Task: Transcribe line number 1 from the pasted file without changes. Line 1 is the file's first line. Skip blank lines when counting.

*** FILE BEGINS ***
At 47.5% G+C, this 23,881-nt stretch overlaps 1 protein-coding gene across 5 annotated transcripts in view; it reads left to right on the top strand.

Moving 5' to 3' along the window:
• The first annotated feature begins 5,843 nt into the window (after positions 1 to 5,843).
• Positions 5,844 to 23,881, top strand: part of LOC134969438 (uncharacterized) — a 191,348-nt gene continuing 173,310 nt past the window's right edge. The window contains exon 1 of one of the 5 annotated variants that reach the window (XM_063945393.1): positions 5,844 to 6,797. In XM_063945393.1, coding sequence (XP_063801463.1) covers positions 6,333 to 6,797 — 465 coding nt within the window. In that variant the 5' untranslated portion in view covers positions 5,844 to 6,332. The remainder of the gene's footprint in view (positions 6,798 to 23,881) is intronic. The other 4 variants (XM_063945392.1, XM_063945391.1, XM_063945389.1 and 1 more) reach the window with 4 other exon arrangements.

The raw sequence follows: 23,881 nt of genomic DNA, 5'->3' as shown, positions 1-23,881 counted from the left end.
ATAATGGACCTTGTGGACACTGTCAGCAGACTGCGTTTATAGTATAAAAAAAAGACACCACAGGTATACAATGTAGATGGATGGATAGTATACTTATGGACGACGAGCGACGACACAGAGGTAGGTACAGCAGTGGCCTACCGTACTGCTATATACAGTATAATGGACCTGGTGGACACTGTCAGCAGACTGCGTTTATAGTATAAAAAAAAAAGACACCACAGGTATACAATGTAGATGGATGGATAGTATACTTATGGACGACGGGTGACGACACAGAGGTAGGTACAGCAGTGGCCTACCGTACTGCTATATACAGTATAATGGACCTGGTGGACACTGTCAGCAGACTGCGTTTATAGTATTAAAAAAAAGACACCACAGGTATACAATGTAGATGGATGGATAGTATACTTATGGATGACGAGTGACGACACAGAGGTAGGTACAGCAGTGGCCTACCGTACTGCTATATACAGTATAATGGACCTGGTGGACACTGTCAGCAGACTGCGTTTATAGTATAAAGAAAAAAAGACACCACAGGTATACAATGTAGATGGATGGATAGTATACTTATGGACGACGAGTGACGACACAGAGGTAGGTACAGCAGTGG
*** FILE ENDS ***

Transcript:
At 47.5% G+C, this 23,881-nt stretch overlaps 1 protein-coding gene across 5 annotated transcripts in view; it reads left to right on the top strand.